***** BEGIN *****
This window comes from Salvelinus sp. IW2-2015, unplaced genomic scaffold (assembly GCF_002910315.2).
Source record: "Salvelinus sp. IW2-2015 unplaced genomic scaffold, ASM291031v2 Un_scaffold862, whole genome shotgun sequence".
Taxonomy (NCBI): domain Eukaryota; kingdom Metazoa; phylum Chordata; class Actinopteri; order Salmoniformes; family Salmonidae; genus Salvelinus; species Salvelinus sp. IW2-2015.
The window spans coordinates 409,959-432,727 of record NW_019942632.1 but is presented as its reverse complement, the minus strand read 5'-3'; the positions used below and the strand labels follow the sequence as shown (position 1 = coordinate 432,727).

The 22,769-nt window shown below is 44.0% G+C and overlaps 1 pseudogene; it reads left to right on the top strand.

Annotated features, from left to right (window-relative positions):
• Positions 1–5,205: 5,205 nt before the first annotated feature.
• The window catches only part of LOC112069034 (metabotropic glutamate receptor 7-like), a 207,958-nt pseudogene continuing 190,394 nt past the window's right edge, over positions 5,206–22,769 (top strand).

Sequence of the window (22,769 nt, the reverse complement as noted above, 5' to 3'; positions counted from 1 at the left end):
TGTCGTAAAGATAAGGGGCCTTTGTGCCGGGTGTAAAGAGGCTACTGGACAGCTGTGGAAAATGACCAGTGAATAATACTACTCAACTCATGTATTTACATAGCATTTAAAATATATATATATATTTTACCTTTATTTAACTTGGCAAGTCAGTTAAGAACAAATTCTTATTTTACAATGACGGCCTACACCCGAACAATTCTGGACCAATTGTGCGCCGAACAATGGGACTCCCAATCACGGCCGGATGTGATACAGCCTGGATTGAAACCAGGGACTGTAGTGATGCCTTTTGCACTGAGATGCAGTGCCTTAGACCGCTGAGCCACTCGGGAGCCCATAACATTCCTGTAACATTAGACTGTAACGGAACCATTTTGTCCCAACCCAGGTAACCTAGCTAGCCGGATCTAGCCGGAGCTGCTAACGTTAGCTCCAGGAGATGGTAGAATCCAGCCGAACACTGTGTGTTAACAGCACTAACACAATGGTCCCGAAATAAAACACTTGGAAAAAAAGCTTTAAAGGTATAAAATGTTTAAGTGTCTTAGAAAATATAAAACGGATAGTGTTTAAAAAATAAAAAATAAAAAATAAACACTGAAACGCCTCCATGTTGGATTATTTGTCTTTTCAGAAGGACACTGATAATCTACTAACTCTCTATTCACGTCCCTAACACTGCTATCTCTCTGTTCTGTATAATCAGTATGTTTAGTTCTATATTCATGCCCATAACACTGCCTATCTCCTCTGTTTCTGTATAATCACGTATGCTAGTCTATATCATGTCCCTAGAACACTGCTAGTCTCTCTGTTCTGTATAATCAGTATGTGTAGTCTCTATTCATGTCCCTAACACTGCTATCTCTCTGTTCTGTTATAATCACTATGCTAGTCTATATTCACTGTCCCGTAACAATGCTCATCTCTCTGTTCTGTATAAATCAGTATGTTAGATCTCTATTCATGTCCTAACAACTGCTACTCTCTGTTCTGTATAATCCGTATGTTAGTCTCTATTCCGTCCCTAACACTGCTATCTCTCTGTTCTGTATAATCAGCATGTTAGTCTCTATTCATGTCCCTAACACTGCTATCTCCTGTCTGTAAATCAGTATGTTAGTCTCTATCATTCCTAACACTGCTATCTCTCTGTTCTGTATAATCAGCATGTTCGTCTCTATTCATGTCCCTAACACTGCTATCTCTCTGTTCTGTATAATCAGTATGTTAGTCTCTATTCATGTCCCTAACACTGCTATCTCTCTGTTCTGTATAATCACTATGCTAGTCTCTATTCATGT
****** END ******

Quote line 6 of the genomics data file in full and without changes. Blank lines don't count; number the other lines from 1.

Annotated features, from left to right (window-relative positions):